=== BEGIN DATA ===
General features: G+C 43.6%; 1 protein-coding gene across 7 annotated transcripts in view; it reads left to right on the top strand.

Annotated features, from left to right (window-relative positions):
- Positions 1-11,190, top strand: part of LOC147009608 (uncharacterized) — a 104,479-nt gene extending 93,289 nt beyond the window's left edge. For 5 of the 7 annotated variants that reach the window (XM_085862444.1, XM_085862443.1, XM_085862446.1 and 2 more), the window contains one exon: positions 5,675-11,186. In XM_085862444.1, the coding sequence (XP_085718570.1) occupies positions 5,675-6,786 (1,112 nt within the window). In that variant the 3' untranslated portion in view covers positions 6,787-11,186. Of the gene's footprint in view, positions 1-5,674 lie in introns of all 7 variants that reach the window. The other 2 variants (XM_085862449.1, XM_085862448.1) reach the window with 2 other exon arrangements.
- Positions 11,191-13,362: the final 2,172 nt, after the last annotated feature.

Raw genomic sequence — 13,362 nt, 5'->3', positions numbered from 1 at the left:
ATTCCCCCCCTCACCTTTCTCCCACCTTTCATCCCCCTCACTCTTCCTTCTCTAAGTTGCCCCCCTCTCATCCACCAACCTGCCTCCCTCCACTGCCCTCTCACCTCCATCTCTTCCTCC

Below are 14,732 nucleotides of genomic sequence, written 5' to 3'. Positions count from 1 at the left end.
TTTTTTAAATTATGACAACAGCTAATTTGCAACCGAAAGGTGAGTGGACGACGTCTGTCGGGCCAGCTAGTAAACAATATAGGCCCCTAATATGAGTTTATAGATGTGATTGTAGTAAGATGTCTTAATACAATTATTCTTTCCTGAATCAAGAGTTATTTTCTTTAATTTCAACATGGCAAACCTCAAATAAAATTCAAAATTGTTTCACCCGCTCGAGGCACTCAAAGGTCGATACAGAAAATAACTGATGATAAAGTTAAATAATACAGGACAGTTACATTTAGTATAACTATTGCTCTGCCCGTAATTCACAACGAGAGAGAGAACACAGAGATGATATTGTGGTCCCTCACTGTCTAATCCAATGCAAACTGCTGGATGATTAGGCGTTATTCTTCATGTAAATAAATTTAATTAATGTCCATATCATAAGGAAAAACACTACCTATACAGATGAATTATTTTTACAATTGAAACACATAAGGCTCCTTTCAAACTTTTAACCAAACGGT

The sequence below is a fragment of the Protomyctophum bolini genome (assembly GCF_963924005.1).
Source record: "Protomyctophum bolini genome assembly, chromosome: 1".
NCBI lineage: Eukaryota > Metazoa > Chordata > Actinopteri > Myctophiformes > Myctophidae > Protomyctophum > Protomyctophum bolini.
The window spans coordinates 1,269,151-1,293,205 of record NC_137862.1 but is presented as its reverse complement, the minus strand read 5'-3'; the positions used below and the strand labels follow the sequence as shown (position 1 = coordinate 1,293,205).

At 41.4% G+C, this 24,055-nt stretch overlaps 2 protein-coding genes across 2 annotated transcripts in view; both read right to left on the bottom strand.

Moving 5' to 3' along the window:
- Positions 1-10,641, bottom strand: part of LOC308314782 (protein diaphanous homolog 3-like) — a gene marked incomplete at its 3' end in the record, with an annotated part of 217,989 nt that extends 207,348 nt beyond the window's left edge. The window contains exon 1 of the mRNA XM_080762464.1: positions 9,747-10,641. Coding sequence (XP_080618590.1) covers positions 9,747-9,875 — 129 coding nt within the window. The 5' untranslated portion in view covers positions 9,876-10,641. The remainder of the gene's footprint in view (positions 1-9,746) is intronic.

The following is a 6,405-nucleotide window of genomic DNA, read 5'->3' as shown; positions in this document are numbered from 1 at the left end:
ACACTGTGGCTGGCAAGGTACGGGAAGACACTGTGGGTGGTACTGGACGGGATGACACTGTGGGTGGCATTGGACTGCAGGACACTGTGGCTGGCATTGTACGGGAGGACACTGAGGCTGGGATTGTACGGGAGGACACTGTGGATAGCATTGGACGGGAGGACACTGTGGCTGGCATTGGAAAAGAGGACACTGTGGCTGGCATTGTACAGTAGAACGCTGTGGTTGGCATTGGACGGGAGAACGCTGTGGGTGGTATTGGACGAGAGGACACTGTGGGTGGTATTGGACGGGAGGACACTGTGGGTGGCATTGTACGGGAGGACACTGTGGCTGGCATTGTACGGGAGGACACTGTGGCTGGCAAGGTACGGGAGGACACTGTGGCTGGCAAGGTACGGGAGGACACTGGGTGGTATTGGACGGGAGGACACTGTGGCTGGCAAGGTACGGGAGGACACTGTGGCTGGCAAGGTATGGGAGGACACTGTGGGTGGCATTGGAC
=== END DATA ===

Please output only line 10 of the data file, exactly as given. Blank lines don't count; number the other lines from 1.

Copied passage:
Source record: "Protomyctophum bolini genome assembly, chromosome: 1".